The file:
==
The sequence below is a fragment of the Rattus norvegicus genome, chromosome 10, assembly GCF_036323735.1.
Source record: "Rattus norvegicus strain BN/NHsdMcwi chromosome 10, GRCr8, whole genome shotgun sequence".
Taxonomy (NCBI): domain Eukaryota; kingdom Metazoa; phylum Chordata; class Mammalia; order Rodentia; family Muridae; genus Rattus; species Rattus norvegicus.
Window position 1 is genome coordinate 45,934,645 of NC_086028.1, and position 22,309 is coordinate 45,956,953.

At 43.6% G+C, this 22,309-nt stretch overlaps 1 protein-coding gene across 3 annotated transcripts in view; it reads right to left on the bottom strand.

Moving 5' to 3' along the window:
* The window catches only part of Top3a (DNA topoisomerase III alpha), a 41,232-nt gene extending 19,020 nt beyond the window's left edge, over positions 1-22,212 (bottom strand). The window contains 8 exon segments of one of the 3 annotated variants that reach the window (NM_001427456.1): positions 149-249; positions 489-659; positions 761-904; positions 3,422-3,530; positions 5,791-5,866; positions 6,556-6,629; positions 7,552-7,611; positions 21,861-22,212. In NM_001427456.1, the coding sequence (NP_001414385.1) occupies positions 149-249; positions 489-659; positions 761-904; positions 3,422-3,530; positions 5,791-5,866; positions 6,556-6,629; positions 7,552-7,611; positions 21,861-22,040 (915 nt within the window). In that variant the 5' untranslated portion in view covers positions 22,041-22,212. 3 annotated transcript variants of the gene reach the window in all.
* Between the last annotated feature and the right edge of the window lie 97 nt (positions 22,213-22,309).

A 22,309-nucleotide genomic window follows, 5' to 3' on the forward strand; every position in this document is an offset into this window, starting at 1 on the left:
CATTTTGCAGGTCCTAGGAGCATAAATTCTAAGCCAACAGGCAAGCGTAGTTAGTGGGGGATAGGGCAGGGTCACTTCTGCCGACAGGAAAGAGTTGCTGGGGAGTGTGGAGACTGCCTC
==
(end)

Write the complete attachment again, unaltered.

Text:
The sequence below is a fragment of the Rattus norvegicus genome, chromosome 10, assembly GCF_036323735.1.
Source record: "Rattus norvegicus strain BN/NHsdMcwi chromosome 10, GRCr8, whole genome shotgun sequence".
Taxonomy (NCBI): domain Eukaryota; kingdom Metazoa; phylum Chordata; class Mammalia; order Rodentia; family Muridae; genus Rattus; species Rattus norvegicus.
Window position 1 is genome coordinate 45,934,645 of NC_086028.1, and position 22,309 is coordinate 45,956,953.

At 43.6% G+C, this 22,309-nt stretch overlaps 1 protein-coding gene across 3 annotated transcripts in view; it reads right to left on the bottom strand.

Moving 5' to 3' along the window:
* The window catches only part of Top3a (DNA topoisomerase III alpha), a 41,232-nt gene extending 19,020 nt beyond the window's left edge, over positions 1-22,212 (bottom strand). The window contains 8 exon segments of one of the 3 annotated variants that reach the window (NM_001427456.1): positions 149-249; positions 489-659; positions 761-904; positions 3,422-3,530; positions 5,791-5,866; positions 6,556-6,629; positions 7,552-7,611; positions 21,861-22,212. In NM_001427456.1, the coding sequence (NP_001414385.1) occupies positions 149-249; positions 489-659; positions 761-904; positions 3,422-3,530; positions 5,791-5,866; positions 6,556-6,629; positions 7,552-7,611; positions 21,861-22,040 (915 nt within the window). In that variant the 5' untranslated portion in view covers positions 22,041-22,212. 3 annotated transcript variants of the gene reach the window in all.
* Between the last annotated feature and the right edge of the window lie 97 nt (positions 22,213-22,309).

A 22,309-nucleotide genomic window follows, 5' to 3' on the forward strand; every position in this document is an offset into this window, starting at 1 on the left:
CATTTTGCAGGTCCTAGGAGCATAAATTCTAAGCCAACAGGCAAGCGTAGTTAGTGGGGGATAGGGCAGGGTCACTTCTGCCGACAGGAAAGAGTTGCTGGGGAGTGTGGAGACTGCCTC